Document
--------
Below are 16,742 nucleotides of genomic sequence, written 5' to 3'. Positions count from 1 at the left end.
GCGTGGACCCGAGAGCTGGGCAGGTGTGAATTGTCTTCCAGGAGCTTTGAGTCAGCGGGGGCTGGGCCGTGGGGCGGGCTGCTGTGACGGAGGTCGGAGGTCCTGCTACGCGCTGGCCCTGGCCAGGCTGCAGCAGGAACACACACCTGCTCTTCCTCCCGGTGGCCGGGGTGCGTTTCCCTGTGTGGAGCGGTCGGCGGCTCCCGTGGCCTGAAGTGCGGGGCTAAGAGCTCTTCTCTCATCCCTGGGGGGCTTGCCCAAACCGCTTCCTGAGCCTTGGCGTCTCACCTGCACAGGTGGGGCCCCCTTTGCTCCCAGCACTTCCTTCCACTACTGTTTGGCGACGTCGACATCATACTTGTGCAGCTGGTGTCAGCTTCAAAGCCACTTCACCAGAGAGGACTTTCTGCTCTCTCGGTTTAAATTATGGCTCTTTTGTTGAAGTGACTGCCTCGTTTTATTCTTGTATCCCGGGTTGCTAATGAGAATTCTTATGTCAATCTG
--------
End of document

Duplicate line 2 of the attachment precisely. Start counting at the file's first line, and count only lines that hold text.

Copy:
GCGTGGACCCGAGAGCTGGGCAGGTGTGAATTGTCTTCCAGGAGCTTTGAGTCAGCGGGGGCTGGGCCGTGGGGCGGGCTGCTGTGACGGAGGTCGGAGGTCCTGCTACGCGCTGGCCCTGGCCAGGCTGCAGCAGGAACACACACCTGCTCTTCCTCCCGGTGGCCGGGGTGCGTTTCCCTGTGTGGAGCGGTCGGCGGCTCCCGTGGCCTGAAGTGCGGGGCTAAGAGCTCTTCTCTCATCCCTGGGGGGCTTGCCCAAACCGCTTCCTGAGCCTTGGCGTCTCACCTGCACAGGTGGGGCCCCCTTTGCTCCCAGCACTTCCTTCCACTACTGTTTGGCGACGTCGACATCATACTTGTGCAGCTGGTGTCAGCTTCAAAGCCACTTCACCAGAGAGGACTTTCTGCTCTCTCGGTTTAAATTATGGCTCTTTTGTTGAAGTGACTGCCTCGTTTTATTCTTGTATCCCGGGTTGCTAATGAGAATTCTTATGTCAATCTG